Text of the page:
The Music Department is a thriving and exciting place to be. We are like one big happy family and there is a great emphasis on fun! There is always something happening, whether it is the day to day rehearsals which take place throughout the week or our annual Young Musician Competition which culminates in the final held at the Wiltshire Music Centre. We are totally inclusive and strongly believe that every student has something to offer this wonderful subject.
Key Stage 3
Music in Key Stage three offers students a fabulous opportunity to develop their skills in performing, composing and the appreciation of music. Students experience performing in Year 7 with a concert, they then perform throughout the other years to their peers in lessons. Students are introduced to music technology in year 8 when they have the opportunity to use Sibelius on music computers and have an introduction to traditional notation. In year 9 students build upon their skills developed and compose Blues songs, perform a Stomp routine and become familiar with the music industry. The department has developed Step Sheets for almost all the topics covered throughout KS 3 which enable students to understand what levels they are achieving and how to reach the next step!
Why study music?
Music is a subject which allows you to express yourself, grow in confidence and develop lifelong skills. Musicians are thought very highly of as they are motivated, determined and committed people.
In choosing music you demonstrate a level of discipline, an ability to work with others and an excellent understanding of so many skills which could be transferred in so many ways and in so many situations. You are probably getting to a level in performance and understanding of the subject where working with like minded people would be rewarding and immensely satisfying.
What will I learn?
The board we chose to study at Key Stage 4 is OCR, specification J535. You will continue to develop your skills and knowledge in performing, composing and listening.
This specification has 4 Areas of Study which will help you to increase your depth of knowledge and understanding in the above areas:
– My Music
– Shared Music
– Dance Music
– Descriptive Music
Within these Area of Studies you will cover some of the following material: History of your instrument and the influences on the way it is used, explore the relationships of the roles of voices and instruments in areas such as Pop Ballads, classical concertos, Baroque and classical chamber music, great choral classics and African and Capella singing. You will also learn about the Waltz, Latin Dances, Line Dance, Bhangra, Disco and Club Dance. In our look at Descriptive Music you will understand how composers write Programme Music, Film Music and compose music to express a story or mood.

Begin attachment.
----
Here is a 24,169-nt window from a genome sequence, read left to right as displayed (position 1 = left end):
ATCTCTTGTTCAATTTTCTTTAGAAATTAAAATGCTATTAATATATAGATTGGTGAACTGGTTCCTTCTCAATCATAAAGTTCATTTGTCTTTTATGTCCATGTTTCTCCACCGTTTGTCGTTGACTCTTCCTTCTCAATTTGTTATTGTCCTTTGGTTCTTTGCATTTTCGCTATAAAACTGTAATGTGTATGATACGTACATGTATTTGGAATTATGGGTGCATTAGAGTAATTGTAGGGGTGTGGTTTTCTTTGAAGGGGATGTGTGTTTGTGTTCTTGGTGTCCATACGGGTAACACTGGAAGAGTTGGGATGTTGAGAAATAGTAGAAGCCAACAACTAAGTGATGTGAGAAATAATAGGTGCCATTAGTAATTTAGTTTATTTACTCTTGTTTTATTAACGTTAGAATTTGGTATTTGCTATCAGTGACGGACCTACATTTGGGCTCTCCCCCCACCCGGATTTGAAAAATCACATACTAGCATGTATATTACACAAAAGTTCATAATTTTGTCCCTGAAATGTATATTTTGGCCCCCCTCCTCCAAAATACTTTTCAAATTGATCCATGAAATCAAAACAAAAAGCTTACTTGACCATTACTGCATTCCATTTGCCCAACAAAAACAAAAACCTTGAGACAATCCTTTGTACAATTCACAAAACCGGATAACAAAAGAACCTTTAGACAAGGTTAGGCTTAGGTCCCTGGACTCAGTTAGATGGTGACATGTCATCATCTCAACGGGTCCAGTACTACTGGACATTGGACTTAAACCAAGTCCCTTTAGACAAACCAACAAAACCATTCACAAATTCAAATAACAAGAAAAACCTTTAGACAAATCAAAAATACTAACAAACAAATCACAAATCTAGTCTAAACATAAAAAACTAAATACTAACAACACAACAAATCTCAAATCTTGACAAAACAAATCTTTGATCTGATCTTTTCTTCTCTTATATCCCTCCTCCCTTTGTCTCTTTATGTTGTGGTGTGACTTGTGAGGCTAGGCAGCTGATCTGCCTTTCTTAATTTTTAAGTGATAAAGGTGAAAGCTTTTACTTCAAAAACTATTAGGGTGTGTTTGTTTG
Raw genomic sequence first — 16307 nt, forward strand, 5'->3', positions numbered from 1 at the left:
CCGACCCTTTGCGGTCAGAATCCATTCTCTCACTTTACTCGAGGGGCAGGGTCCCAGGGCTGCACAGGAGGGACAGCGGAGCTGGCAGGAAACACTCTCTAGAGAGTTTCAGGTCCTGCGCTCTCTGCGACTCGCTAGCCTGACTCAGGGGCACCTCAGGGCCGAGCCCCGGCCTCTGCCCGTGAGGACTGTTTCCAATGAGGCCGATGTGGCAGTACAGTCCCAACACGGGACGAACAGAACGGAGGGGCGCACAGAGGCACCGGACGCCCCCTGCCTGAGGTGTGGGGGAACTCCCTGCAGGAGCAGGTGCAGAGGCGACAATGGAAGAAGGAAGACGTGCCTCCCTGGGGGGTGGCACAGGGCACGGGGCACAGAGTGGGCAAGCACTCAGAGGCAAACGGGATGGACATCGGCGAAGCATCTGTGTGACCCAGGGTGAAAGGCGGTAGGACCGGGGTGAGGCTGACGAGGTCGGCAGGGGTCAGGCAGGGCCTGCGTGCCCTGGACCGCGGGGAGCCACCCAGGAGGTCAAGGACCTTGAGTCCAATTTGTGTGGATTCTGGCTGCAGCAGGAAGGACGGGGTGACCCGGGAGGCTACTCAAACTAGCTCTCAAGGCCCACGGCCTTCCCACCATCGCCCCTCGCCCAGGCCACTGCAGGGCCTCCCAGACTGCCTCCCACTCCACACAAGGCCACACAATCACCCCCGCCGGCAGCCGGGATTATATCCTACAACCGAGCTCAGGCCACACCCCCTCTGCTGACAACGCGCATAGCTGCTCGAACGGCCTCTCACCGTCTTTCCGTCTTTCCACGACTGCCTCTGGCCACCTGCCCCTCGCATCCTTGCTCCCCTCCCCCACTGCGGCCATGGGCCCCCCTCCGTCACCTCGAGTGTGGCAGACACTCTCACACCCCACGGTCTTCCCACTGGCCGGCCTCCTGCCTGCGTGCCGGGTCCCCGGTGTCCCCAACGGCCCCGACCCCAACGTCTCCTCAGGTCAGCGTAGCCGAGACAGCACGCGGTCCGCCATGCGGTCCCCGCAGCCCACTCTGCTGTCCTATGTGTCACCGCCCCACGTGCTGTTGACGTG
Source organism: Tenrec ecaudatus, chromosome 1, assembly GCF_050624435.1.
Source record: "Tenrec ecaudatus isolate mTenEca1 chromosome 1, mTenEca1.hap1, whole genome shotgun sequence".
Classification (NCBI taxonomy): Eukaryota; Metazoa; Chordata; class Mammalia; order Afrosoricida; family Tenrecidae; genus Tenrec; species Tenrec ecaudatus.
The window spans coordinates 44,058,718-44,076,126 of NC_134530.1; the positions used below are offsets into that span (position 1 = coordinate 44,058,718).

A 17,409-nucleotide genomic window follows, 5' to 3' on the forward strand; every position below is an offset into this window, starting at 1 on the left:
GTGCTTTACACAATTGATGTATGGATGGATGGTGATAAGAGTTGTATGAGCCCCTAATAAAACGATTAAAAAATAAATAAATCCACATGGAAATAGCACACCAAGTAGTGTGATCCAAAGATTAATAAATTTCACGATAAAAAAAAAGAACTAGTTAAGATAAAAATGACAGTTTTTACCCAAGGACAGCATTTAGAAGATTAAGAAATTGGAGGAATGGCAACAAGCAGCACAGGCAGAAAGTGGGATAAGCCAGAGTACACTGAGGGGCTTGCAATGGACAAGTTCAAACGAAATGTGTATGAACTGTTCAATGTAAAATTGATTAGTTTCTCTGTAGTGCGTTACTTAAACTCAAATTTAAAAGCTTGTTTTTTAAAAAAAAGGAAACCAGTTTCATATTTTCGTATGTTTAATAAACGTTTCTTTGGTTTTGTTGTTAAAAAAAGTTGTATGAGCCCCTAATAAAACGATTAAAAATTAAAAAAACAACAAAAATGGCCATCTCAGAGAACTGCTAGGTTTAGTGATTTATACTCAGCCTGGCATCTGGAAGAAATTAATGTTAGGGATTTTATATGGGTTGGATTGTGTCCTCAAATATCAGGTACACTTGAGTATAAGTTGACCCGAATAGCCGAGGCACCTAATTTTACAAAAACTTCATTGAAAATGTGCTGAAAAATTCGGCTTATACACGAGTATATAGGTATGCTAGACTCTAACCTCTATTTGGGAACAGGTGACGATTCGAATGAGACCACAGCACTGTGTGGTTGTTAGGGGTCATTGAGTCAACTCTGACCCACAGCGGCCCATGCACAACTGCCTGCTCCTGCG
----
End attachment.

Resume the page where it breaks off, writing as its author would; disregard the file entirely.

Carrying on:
How will I be assessed?
There are 4 assessment units:
– Unit B351: Integrated Tasks (controlled assessment)
This includes a performance (15%), composition (10%) and a commentary (5%).
In total 30% of the examination.
– Unit B352: Practical Portfolio (controlled assessment)
A portfolio containing a group of performances (15%), a composition (10%) and a log commentary (5%).
In total 30% 0f the examination.
– Unit B353: Creative Task (A timed task in exam conditions)
You will compose a short piece from a given stimulus and communicate your work. In total 15% of the examination.
– Unit B354: Listening Task (A written paper which lasts approximately 1 hour)
This will test your knowledge on all the material covered in Area of Study 2, 3 and 4.
(In total 25% of the examination)
The AS music exam is split into 3 units:
– Introduction to Historical Study in Music
In the performance examination you will perform a solo recital, have Viva Voce discussing your recital and then perform either in an ensemble on your first instrument or perform on a second instrument.
You will be pleased to know that there is slightly more weighting on the performance section of this specification.
The composing unit consists of you having to complete 6 harmony exercises over the year and 1 in of controlled conditions at the end of the course. The second section of this unit asks that you compose a composition for between 4 and 10 instruments and lasting not more than 3 minutes.
The historical study in Music is a written examination which consists of 3 sections, the first being an aural extract, the second, questions on the prescribed set works and the third an essay which brings together elements of all the set works and history you have studied.
Examination Board OCR (H542)
The A2 specification is again divided up into 3 main units. The practical examination requires a 15 minute recital with a clear focus and followed by a more detailed Viva Voce.
As far as composition is concerned you will be studying and writing chorales and harmonising in the style of J.S. Bach and composing one of the following:
– Vocal setting of a text (maximum 120 words)
– Instrumental interpretation of a programme
– Music for film/television
Again the Historical and Analytical studies in music is a written exam, section A is aural based and B requires you to write 2 essays on the topic music for The Stage.
Students who take music as an AS or A level subject are expected to be approximately Grade 5 ABRSM standard or equivalent on their principle instrument and should really have Grade 5 theory or have gained at least a B grade at GCSE level.
Music students are expected to take a leading role in the extra curricular life of the department which does include participating in Senior Choir.
Music demands an immense amount of self discipline is time consuming and requires you to have a passion for the subject. However, the rewards of studying music in the sixth form are incredible; you will experience amazing camaraderie, lots of fun and develop skills which you will probably use for the rest of your life!!